The civil war in Syria brought organized, official trade to a standstill; all the needs of millions of Syrians are now met through an alternative trading system. Until now, foreign suppliers were taking heavy risks to send their products to Syria. When customs crossings closed down, the Syrian opposition stepped in by setting up companies in Turkey and Dubai for limitless trading with Syria.
According to information obtained by Sabah newspaper, former businessmen, senior level officials of the Free Syrian Army in particular, and some generals now control 70% of Syrian trade. Many of them own several companies, mostly based in Dubai. Recently they have been opening offices registered in the Turkish provinces of Hatay, Osmaniye and Kilis. They operate around the clock.
Regional businessmen say the trade between Syria and Turkey takes place mainly in the Kurdish-populated areas of Kobani, Afrin, Derek and Cinderes. About 80% of the trade is not documented.
A company representative from Gaziantep, who recently sold two tons of pasta in 10 days, says the region has its peculiar commercial rules: “Whatever you send to Syria is sold immediately. But it is not easy to do it through official channels. The informal trade channels are controlled by the opposition. There are three separate routes of trading with Syria, and they open at dawn every day. This is in response to the needs of the region.”
Kilis businessman Osman Yilmaz Eren says informal trading through private channels has boomed. “That was inevitable. The region is at war. Syrian people have serious needs that they have to obtain from Turkey. But as this is a very dangerous way of trading, we have logistical problems. For example, two of our semis were burned. Insurance doesn’t cover these losses while the opposition assists in trading,” he says.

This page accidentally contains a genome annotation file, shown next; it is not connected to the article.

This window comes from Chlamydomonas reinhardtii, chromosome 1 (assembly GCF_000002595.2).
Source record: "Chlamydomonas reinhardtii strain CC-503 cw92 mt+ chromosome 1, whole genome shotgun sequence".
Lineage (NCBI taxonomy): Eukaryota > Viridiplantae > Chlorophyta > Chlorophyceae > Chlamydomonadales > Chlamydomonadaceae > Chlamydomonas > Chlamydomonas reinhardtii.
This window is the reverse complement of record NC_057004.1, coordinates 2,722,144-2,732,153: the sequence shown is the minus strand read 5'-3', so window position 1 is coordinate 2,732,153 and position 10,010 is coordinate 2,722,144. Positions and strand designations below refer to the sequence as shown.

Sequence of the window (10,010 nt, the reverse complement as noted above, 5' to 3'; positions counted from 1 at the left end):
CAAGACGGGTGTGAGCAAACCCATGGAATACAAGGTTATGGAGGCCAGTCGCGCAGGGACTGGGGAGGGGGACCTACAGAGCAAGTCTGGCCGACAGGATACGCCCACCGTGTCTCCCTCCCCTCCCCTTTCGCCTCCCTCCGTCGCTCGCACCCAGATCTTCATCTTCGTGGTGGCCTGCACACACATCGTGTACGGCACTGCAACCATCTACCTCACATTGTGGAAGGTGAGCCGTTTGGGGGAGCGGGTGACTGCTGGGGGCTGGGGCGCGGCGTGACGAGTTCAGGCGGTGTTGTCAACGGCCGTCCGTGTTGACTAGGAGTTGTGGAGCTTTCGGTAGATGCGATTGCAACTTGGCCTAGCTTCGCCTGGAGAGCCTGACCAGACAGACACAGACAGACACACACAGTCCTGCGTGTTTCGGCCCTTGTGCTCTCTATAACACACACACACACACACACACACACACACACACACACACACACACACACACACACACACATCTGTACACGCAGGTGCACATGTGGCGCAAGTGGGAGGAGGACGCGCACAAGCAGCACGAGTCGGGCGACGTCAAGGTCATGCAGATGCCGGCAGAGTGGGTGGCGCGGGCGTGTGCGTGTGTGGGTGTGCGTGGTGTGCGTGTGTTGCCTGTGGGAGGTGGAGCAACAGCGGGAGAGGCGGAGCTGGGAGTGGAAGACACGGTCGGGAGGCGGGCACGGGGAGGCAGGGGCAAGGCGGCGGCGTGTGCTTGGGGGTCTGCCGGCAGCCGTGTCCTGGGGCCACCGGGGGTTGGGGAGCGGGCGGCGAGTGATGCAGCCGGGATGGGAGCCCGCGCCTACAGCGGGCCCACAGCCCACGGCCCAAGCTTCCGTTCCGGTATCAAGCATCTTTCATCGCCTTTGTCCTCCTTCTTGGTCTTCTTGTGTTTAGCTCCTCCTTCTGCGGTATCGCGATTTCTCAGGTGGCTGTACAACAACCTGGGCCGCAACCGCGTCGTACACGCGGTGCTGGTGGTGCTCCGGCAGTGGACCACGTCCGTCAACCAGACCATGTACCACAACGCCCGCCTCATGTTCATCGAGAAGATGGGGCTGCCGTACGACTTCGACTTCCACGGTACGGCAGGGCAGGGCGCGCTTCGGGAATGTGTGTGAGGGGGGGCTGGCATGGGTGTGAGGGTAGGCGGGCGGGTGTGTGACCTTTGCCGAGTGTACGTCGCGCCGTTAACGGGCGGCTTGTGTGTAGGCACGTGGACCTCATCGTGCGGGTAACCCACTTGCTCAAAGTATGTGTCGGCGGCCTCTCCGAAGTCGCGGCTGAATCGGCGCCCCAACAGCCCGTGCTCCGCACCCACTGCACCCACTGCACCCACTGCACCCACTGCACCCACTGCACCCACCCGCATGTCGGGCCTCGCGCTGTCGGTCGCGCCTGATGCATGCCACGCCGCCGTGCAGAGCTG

Among the prominent companies operated by the opposition in Turkey are Freely, Selah and New Aleppo. Their headquarters are usually in Dubai but they maintain offices in Turkey. The trade in Kurdish areas on some days reaches millions of dollars. They rely heavily on the internet to manage the trade.
Official trading volume between Syria and Turkey, which was at the level of $2 billion, is now down to $300 million. In 2011, Turkey exported $1.6 billion of goods to Syria. Imports from Syria were about $500 million.
Hasan Akbal, president of the Young Businessmen’s Association of the Southeast, says the events in Syria affect regional trading. Syrian people have many needs, mainly food and textiles. “Different trading methods are tried depending on supply and demand. But what we really want is for Syria to return to law and order,” he says.